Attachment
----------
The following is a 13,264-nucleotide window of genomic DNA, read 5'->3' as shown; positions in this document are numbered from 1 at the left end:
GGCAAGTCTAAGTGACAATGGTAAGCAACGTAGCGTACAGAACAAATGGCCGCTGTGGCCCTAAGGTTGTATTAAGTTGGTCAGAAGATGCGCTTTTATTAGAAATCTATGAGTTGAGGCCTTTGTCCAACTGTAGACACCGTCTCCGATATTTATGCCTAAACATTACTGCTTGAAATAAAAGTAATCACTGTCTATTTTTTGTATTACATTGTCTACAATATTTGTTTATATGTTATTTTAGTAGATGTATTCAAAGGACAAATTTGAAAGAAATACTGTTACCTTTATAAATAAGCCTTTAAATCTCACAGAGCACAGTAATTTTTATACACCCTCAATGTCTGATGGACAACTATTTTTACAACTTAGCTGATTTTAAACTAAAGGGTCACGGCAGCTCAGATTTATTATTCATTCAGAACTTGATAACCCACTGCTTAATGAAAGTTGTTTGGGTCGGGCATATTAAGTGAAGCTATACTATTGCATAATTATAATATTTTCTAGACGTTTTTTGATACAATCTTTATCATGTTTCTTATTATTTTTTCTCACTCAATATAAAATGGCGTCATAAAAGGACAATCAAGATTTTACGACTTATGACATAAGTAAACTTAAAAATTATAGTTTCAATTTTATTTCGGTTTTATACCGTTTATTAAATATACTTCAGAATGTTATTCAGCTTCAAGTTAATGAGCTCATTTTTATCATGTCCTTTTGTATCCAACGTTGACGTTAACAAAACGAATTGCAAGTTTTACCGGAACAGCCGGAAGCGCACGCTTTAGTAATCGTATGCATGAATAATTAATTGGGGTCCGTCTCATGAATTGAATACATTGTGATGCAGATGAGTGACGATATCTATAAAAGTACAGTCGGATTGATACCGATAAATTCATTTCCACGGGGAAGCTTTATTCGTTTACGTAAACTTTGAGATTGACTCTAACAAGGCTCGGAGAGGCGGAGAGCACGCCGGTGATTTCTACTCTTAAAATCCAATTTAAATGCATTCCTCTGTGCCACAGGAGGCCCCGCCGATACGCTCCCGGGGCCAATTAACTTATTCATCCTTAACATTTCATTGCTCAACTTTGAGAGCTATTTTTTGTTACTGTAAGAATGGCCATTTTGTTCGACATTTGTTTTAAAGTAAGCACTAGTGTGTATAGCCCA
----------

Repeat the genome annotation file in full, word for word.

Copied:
The following is a 13,264-nucleotide window of genomic DNA, read 5'->3' as shown; positions in this document are numbered from 1 at the left end:
GGCAAGTCTAAGTGACAATGGTAAGCAACGTAGCGTACAGAACAAATGGCCGCTGTGGCCCTAAGGTTGTATTAAGTTGGTCAGAAGATGCGCTTTTATTAGAAATCTATGAGTTGAGGCCTTTGTCCAACTGTAGACACCGTCTCCGATATTTATGCCTAAACATTACTGCTTGAAATAAAAGTAATCACTGTCTATTTTTTGTATTACATTGTCTACAATATTTGTTTATATGTTATTTTAGTAGATGTATTCAAAGGACAAATTTGAAAGAAATACTGTTACCTTTATAAATAAGCCTTTAAATCTCACAGAGCACAGTAATTTTTATACACCCTCAATGTCTGATGGACAACTATTTTTACAACTTAGCTGATTTTAAACTAAAGGGTCACGGCAGCTCAGATTTATTATTCATTCAGAACTTGATAACCCACTGCTTAATGAAAGTTGTTTGGGTCGGGCATATTAAGTGAAGCTATACTATTGCATAATTATAATATTTTCTAGACGTTTTTTGATACAATCTTTATCATGTTTCTTATTATTTTTTCTCACTCAATATAAAATGGCGTCATAAAAGGACAATCAAGATTTTACGACTTATGACATAAGTAAACTTAAAAATTATAGTTTCAATTTTATTTCGGTTTTATACCGTTTATTAAATATACTTCAGAATGTTATTCAGCTTCAAGTTAATGAGCTCATTTTTATCATGTCCTTTTGTATCCAACGTTGACGTTAACAAAACGAATTGCAAGTTTTACCGGAACAGCCGGAAGCGCACGCTTTAGTAATCGTATGCATGAATAATTAATTGGGGTCCGTCTCATGAATTGAATACATTGTGATGCAGATGAGTGACGATATCTATAAAAGTACAGTCGGATTGATACCGATAAATTCATTTCCACGGGGAAGCTTTATTCGTTTACGTAAACTTTGAGATTGACTCTAACAAGGCTCGGAGAGGCGGAGAGCACGCCGGTGATTTCTACTCTTAAAATCCAATTTAAATGCATTCCTCTGTGCCACAGGAGGCCCCGCCGATACGCTCCCGGGGCCAATTAACTTATTCATCCTTAACATTTCATTGCTCAACTTTGAGAGCTATTTTTTGTTACTGTAAGAATGGCCATTTTGTTCGACATTTGTTTTAAAGTAAGCACTAGTGTGTATAGCCCA